Why I'm #All4Evidence
There’s not a partisan way to pick up the trash.
When I worked for a big city mayor back in 1998, he would remind my colleagues and me of this simple truism regularly, encouraging us to make our community a better place to live by always placing people before politics. Whether we were analyzing the need for new speed bumps on a busy residential street or using GIS technology to identify potential correlations between truancy rates and the number of liquor licenses in certain areas, I cut my professional teeth on the philosophy that, at its core, public policy is about improving people’s lives by making problems smaller—with the help of objective facts and programs that work.
I transitioned from that big city with a small-town feel to Washington, DC, nearly two decades ago, and the contrasts are not as stark as I was warned they would be. Yes, Washington can be a grownup’s version of Disneyland for politicos, pundits, and those looking to make a name (or a buck) by advancing partisan positions. But more than that, it is a hub for people who are eager to make policies and programs as effective and efficient as possible in addressing the challenges our local and global communities face. My Mathematica colleagues and I are committed to improving public well-being by providing decision makers with unbiased information as they develop policies and programs; we’re dedicated to promoting the need for—and impact of—evidence-based policymaking. And we’re not alone.
Last week, Mathematica teamed up with several organizations to co-host a Twitter chat around the theme of #All4Evidence. With new and returning lawmakers defining their policy priorities for 2017 and beyond, we thought this would be an opportune time to redouble our efforts to raise awareness about how rigorous, objective research can inform critical policy decisions. Our goal with this chat was to foster discussions about issues such as:
- How evidence has impacted government policy
- How to identify high quality evidence
- Ways that policymakers and practitioners can use evidence to inform decision making
- Strategies for making research accessible to the policymakers who need it
- The promise of evidence to help address some of the most challenging issues ahead
And it was a great success! The chat included nearly 600 tweets and retweets in just an hour, showing that there is a vibrant community dedicated to evidence-based policymaking. With insightful contributions from organizations and individuals representing independent research organizations, universities, professional associations, and programs, the #All4Evidence Twitter chat offered real-world examples of the power of evidence to improve policies and programs. When you check out the Storify recap of the session, you’ll note that it was devoid of partisan talking points. Instead, you will find many examples of the imperative of infusing policies and programs with evidence, as told from the perspectives of those who see the ground truth every day.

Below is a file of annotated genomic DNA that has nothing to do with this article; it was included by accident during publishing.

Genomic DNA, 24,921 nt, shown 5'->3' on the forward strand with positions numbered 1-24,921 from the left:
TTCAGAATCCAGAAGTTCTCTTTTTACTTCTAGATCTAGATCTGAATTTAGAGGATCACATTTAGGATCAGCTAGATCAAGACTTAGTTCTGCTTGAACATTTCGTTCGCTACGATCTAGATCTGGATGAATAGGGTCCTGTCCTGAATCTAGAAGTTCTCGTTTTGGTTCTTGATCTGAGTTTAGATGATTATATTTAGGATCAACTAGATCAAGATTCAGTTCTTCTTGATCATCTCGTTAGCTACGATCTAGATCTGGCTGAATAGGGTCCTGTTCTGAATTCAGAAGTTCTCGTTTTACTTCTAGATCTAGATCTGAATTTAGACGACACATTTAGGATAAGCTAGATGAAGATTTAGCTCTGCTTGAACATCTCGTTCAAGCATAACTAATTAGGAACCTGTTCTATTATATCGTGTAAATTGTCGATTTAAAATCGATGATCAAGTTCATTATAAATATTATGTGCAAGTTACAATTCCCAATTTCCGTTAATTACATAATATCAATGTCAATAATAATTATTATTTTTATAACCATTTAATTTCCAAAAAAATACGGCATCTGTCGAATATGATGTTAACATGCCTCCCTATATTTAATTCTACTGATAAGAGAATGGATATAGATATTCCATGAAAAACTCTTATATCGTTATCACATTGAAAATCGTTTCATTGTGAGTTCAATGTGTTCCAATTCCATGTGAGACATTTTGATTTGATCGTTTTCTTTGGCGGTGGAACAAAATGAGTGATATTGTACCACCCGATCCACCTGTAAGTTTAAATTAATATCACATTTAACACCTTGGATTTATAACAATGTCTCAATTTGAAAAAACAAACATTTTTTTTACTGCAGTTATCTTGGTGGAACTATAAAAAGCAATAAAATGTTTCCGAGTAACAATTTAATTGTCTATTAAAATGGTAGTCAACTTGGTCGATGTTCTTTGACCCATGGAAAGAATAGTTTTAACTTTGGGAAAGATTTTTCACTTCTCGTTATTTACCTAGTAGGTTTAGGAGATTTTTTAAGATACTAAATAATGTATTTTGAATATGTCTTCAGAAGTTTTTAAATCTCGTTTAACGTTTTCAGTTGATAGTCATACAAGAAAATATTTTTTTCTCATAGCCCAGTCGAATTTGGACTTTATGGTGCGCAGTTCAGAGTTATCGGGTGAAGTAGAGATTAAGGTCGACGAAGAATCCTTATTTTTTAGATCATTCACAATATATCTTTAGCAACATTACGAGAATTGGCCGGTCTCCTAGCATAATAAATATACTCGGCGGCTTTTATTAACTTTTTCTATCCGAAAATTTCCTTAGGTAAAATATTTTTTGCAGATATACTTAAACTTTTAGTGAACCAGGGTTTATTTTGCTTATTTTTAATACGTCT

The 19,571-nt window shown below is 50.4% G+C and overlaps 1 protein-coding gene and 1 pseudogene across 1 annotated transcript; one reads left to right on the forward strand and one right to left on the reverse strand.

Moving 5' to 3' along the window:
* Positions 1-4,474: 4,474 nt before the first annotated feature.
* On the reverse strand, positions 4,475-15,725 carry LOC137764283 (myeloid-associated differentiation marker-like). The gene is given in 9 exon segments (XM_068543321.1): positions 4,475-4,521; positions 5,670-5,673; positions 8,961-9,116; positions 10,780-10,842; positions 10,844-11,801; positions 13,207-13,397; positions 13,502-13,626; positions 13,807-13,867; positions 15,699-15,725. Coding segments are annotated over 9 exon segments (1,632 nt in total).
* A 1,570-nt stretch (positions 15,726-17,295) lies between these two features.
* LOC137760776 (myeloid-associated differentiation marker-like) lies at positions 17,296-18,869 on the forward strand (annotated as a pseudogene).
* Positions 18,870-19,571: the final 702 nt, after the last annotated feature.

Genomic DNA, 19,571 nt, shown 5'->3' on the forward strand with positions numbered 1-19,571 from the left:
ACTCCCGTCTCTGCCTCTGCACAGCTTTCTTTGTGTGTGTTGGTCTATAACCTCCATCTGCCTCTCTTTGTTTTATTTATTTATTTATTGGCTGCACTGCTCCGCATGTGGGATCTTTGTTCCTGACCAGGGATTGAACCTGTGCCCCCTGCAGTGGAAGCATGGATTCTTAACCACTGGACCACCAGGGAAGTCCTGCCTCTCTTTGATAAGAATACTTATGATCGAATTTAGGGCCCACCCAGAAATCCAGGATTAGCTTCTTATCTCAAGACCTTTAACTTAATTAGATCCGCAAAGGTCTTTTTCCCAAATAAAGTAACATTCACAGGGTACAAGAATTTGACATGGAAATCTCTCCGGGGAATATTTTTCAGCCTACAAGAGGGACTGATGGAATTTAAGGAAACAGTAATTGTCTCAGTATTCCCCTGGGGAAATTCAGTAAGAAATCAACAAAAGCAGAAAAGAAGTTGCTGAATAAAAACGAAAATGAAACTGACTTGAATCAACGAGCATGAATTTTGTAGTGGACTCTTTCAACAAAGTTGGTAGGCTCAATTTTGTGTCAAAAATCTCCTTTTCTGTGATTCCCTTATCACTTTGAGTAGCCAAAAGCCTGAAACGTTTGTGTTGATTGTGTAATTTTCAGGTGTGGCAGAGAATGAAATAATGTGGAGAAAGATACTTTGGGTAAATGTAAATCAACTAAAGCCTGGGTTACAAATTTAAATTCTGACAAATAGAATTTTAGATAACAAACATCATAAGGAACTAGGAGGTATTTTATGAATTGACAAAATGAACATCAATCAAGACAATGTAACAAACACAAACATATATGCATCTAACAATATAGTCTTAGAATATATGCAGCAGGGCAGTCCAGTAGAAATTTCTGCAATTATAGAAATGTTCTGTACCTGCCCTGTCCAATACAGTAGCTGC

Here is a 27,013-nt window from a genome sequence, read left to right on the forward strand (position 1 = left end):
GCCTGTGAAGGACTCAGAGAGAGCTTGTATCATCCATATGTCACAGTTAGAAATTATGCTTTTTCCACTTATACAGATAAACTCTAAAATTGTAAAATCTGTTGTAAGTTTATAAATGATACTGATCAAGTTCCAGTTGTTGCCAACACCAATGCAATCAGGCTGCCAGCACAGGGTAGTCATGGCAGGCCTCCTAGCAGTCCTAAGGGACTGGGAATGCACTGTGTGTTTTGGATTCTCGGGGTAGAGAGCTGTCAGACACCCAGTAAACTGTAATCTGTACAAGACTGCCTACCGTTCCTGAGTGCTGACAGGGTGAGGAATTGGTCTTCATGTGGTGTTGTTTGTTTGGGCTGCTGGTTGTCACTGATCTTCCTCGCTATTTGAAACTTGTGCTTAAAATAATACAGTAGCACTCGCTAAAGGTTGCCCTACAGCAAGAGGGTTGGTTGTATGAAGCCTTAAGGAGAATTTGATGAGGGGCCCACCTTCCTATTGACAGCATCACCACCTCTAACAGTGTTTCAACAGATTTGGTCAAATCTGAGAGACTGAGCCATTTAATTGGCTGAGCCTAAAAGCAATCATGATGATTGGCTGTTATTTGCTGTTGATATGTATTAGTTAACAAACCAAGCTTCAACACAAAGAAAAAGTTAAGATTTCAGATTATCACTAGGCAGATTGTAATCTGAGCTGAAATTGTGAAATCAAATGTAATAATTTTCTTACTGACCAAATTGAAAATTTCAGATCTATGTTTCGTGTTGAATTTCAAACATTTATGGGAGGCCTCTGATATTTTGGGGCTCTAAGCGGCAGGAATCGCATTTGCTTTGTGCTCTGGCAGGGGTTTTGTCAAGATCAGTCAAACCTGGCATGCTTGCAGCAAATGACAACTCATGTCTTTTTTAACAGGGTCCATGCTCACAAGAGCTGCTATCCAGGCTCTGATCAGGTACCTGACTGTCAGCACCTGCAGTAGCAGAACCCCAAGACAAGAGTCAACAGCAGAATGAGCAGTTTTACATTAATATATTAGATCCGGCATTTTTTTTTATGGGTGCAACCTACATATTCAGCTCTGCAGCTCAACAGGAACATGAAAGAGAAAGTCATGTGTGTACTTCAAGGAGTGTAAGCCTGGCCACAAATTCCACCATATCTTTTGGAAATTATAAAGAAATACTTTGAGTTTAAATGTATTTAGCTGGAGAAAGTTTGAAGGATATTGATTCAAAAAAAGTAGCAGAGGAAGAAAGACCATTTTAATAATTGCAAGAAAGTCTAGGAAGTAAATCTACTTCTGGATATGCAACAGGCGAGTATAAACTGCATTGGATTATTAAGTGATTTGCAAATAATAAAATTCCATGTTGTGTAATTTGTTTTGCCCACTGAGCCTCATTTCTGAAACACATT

For nearly 50 years, Mathematica has been producing high quality work to help local mayors like the one I worked for, as well as federal and state officials, international development organizations, foundations, and other decision makers understand the effectiveness of their programs and initiatives. Today in Washington, evidence-based policymaking is a bigger priority than ever, as seen by the creation of the federal Commission on Evidence-Based Policymaking—yet, more progress must be made.
As the information landscape becomes more crowded, it’s critical for Mathematica and other research organizations to get evidence to the right people in the right format at the right time. That’s why we engage directly with policy and program leaders at all levels of government, why we launched this blog, why we convene policy forums and roundtables discussing topics like the features of high quality pre-K programs, and why we develop tools and resources such as the #EvidenceInsight video series, which highlights cutting-edge research methods, as part of our efforts to connect the research and policy communities.
Last week’s Twitter chat showed that there is a great appetite for expanding the conversation about evidence-based policymaking. We hope that you will follow #All4Evidence in the coming weeks and offer your own perspectives on how research can drive decisions that improve our society. From my days in the mayor’s office making sure city services operated smoothly to my time at Mathematica today, I’ve been honored and energized by the opportunity to work alongside people who care deeply about our future, and I’m excited to see this momentum continue to build.